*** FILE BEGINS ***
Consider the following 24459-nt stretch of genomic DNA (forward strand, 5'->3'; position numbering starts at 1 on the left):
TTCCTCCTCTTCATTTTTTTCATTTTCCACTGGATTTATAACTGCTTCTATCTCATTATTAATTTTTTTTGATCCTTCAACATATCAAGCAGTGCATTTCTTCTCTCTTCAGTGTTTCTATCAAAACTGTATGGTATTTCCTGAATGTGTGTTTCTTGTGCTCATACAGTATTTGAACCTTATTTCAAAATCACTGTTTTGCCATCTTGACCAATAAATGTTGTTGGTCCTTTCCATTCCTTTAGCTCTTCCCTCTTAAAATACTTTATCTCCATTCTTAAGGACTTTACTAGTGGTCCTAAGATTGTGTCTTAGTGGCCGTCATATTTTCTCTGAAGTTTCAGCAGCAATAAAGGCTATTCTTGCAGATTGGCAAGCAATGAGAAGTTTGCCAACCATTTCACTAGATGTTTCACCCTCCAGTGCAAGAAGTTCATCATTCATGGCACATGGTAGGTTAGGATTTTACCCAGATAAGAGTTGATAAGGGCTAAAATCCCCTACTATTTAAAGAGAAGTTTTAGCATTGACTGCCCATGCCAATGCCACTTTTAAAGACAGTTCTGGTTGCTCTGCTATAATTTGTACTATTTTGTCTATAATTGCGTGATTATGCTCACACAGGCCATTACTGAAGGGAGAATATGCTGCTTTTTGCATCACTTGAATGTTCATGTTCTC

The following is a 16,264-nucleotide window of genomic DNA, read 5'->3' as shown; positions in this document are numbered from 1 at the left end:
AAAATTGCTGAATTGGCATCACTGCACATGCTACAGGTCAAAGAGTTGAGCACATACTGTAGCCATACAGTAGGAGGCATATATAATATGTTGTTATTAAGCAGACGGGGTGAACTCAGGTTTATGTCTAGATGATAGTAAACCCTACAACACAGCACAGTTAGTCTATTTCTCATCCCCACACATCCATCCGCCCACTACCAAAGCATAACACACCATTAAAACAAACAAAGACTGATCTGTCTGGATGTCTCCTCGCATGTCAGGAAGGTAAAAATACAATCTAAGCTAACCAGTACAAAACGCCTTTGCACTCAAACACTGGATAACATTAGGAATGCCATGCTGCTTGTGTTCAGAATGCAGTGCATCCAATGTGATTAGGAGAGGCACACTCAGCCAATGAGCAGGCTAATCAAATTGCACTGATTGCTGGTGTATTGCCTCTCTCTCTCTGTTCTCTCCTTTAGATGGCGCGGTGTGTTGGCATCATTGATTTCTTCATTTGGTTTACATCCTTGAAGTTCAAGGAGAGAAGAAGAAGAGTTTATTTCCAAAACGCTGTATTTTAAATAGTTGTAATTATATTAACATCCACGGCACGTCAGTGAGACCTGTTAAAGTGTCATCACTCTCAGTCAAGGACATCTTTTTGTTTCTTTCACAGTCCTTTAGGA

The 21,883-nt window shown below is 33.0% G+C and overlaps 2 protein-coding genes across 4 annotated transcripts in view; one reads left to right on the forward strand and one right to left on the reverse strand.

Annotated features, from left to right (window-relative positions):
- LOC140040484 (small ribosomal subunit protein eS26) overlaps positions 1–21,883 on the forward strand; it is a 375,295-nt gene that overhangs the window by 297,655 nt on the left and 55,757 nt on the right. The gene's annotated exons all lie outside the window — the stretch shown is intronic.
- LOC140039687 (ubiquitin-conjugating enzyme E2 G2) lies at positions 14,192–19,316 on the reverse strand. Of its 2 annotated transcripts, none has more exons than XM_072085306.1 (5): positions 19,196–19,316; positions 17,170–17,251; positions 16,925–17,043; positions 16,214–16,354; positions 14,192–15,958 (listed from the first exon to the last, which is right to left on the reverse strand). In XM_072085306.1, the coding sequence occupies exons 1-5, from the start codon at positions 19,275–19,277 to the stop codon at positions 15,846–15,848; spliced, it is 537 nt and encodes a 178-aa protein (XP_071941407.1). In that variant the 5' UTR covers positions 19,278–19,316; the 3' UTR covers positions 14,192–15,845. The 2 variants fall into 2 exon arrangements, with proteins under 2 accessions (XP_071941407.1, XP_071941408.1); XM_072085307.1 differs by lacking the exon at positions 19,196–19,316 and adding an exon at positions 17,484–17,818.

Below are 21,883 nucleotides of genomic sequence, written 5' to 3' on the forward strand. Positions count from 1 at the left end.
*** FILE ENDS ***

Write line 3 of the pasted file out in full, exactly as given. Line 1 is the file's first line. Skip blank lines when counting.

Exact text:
The following is a 16,264-nucleotide window of genomic DNA, read 5'->3' as shown; positions in this document are numbered from 1 at the left end: